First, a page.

FORT SILL, Okla. -- The Army Assured Rapid Detection Validation Asymmetrical Resilient Kinetic, AARDVARK, was on display at the annual MFIX (Maneuver and Fires Integration Experiment), Oct. 30, at Fort Sill. The AARDVARK is a device placed on any military vehicle that detects Global Positioning System (GPS) signals of interest that can provide tactically relevant information to Soldiers operating in theater. The device is fairly simple in looks, and only takes up an area the size of a CB radio. The technology is not new to the Army but what the AARDVARK can provide is the ability to identify and characterize GPS jamming devices, and also reinforces the PNT (positioning, navigation, and timing) situational awareness.

"With this technology embedded into a military unit it can then carry on with the mission at hand down range, "said Val Dirladeanu, a representative from Lockheed Martin.

Lockheed Martin and TMC Designs have partnered on this new technology. They bring a new aspect to the table, which is the ability to display the power sources. They have improved already existing technology and have developed the ability to locate where the GPS jammers are originating.

"This technology allows the Soldiers to send the information to the powers that be and they can do what they need to do to support the mission," said Dirladeanu.

MFIX is an event that allows different companies to showcase their equipment and how the Army can benefit in tactical and electronic warfare. This is the first year for the AARDVARK to showcase itself in the event.

"This is our first year at MFIX but we feel we have a great product to aid the Army in its efforts against our enemies," said Dirladeanu.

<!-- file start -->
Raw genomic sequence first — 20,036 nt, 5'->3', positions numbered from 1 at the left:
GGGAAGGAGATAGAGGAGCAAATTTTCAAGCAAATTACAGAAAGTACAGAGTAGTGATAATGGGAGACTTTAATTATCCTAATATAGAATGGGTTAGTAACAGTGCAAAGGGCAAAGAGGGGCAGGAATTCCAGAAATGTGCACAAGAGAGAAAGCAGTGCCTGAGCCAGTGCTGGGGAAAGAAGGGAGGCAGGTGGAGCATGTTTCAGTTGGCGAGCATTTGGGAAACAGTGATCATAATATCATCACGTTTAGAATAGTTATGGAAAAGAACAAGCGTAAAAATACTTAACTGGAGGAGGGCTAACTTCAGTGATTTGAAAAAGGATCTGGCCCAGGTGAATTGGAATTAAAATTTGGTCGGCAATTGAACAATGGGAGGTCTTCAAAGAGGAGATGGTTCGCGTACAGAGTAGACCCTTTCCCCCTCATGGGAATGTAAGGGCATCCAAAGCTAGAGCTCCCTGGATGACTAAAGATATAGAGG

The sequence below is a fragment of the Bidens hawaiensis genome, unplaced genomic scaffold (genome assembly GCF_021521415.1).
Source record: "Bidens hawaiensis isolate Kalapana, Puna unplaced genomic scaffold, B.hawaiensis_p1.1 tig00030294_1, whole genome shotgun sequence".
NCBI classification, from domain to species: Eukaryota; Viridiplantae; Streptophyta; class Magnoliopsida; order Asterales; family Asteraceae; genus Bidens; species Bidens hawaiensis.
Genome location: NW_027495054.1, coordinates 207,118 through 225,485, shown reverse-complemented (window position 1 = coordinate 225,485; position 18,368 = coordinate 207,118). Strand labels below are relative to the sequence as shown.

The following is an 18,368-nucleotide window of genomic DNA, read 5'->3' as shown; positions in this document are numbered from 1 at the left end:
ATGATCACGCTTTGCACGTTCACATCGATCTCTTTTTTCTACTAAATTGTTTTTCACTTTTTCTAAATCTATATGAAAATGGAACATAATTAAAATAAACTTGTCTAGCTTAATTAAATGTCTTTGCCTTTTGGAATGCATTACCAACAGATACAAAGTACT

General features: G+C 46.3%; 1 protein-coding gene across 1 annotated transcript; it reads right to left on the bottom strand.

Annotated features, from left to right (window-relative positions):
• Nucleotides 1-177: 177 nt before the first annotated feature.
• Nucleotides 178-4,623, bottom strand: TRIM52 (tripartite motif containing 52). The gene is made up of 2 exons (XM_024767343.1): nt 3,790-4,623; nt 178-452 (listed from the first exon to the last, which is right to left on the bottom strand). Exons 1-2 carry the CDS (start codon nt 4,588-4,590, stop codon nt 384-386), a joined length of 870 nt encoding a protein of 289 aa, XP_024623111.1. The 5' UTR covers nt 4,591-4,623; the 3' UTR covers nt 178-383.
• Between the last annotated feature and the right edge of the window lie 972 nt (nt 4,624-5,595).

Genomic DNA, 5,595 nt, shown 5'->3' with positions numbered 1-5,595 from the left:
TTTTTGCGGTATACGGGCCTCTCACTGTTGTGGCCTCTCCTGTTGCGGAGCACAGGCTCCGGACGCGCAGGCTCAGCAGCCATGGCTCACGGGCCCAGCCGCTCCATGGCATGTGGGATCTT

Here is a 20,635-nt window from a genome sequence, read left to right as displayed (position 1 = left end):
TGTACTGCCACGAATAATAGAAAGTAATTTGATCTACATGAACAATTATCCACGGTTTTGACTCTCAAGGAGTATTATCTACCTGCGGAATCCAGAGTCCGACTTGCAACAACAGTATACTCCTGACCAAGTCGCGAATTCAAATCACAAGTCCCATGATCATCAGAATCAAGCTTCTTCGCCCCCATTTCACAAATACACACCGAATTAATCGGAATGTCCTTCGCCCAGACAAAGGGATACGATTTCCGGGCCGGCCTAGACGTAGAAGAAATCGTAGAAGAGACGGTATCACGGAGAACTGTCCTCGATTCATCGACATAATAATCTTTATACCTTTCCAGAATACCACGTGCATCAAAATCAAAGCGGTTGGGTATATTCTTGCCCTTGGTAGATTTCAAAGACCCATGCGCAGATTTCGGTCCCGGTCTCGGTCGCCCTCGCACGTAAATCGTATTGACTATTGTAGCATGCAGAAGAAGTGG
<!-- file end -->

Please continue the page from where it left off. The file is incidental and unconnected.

The set-up is very simple although the technology is advanced. There are three to four sensors placed on the vehicle as well as an antennae placed on the top of the vehicle.

The sensors can characterize and geo-locate GPS interference. There is also a device mounted in the cab of the military vehicle that is as small as a CB radio. The equipment is measured by technology readiness levels or TRL's and the AARDVARK is rated a TRL6. The technology is examined by program concepts and technology requirements to determine its level. They are then assigned a number from 1 to 9, 9 being the highest number used. The AARDVARK being a TRL6 means it is technologically advanced.

The system for communication uses RF or radio frequencies, but uses the MUOS (Mobile User Objective System) interface, which is a narrow band military communications satellite system. Another objective is to evaluate the AARDVARK interfaces with the current military systems like MAFIA (maneuver aviation fires integrated application), AFATDS (advanced field artillery tactical data system), and EWPMT (electronic warfare planning and management tool). This will allow multiple systems to talk to each other as well as aid in electronic and tactical warfare.